- In the left’s vision of social justice, the individual is subordinate to the collective, while in the Catholic concept, social justice is grounded on the individual rights and dignity of persons. Individuals are metaphysically prior to any collective. Communities exist to serve the good of individuals, not vice versa. (Cf. CCC: 1929 “Social justice can be obtained only in respecting the transcendent dignity of man. The person represents the ultimate end of society, which is ordered to him…” and 1930: “Respect for the human person entails respect for the rights that flow from his dignity as a creature. These rights are prior to society and must be recognized by it. They are the basis of the moral legitimacy of every authority: by flouting them, or refusing to recognize them in its positive legislation, a society undermines its own moral legitimacy.36 If it does not respect them, authority can rely only on force or violence to obtain obedience from its subjects.”)
- In the left’s vision of social justice, personal responsibility is abolished, or radically reduced. Guilt and victimhood are determined by your place in the collective or your cooperation with or resistance to “progress.” Crimes are overlooked or imputed not according to individual responsibility, but according to what advances the cause. Likewise, benefits are granted or withheld not on the basis of merit or need, but on the basis of belonging to the group. Are you black? You’re a victim of racism. Are you white? You’re a perpetrator of racism. Are you a woman? You deserve a leg up. Are you a (white) man? You need to be knocked down a few pegs. Are you a delinquent? You must not have gotten enough handouts. Are you rich? You must have taken more than your fair share. And so on. The Catholic notion of social justice, by contrast, is grounded on the deeper moral principle of personal responsibility.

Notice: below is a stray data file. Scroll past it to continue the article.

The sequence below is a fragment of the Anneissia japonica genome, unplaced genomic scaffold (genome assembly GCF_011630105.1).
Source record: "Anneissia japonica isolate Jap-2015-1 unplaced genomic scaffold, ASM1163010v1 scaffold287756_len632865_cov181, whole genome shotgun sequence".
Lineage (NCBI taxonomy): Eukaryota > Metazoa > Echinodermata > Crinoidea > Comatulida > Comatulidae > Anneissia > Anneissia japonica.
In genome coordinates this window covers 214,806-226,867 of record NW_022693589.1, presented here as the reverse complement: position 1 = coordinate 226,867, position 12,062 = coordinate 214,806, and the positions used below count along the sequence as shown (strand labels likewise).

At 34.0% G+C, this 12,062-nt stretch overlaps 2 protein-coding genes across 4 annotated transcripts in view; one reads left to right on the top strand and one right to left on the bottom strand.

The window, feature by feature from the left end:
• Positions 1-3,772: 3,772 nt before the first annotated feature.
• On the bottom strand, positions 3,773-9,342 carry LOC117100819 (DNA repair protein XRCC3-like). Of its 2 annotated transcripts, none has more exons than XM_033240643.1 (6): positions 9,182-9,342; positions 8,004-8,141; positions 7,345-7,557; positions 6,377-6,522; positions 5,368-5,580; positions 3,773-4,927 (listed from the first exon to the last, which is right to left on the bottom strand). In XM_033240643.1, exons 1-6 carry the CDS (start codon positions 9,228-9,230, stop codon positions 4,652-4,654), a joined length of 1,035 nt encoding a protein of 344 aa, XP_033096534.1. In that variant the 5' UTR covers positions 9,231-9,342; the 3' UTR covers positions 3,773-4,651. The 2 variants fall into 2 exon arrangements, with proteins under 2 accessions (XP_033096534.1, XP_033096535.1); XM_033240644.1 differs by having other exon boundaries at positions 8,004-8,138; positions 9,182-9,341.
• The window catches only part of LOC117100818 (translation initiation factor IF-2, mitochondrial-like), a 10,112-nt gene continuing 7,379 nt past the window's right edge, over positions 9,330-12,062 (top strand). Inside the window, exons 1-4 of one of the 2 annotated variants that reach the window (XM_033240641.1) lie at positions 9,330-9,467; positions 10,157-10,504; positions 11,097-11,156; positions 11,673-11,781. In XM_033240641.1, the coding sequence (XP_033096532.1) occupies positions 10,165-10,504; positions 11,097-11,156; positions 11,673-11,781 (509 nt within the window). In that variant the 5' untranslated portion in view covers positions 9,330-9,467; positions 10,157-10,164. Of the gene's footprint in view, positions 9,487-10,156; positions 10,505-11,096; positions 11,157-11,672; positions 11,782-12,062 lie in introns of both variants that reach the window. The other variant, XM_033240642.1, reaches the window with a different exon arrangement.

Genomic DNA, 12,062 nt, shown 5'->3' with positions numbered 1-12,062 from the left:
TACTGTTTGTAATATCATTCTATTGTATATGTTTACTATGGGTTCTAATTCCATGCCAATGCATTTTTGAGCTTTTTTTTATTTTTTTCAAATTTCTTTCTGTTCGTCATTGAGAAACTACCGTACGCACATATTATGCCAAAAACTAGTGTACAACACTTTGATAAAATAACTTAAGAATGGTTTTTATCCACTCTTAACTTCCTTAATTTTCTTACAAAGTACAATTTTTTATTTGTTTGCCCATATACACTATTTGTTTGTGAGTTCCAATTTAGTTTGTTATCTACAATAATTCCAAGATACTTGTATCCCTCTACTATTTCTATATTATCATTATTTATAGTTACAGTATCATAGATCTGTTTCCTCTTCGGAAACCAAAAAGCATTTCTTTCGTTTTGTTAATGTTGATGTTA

- The left’s notion of social justice aims for income equality. The Catholic notion of social justice doesn’t, though it does warn against the danger of “excessive disparities” in wealth, of the kind endemic in, say, South America and Communist countries, whereby an elite class live and rule in luxury, while the masses barely survive. The Catholic Church proclaims the equality of persons as persons, under the law, and in front of God. But it grants that persons are not equally gifted, equally fortunate, or equally virtuous. That means some will be rich and some will be poor. Some will be powerful and some will be needy. All of that is perfectly fine, provided the rich and powerful respect the rights and dignity of the poor and accept a proportional responsibility (that is, responsibility in proportion with their power and influence) for the common good. What’s not fine is for the rich to hold the poor in contempt, to reduce them to subservience, or to treat them as mere means to the end of profit. It’s also not fine for a powerful few to seize and hoard resources that, at least in a sense, belong to all. Think, for example, of the House of Saud treating the oil of Saudi Arabia as a private family fortune.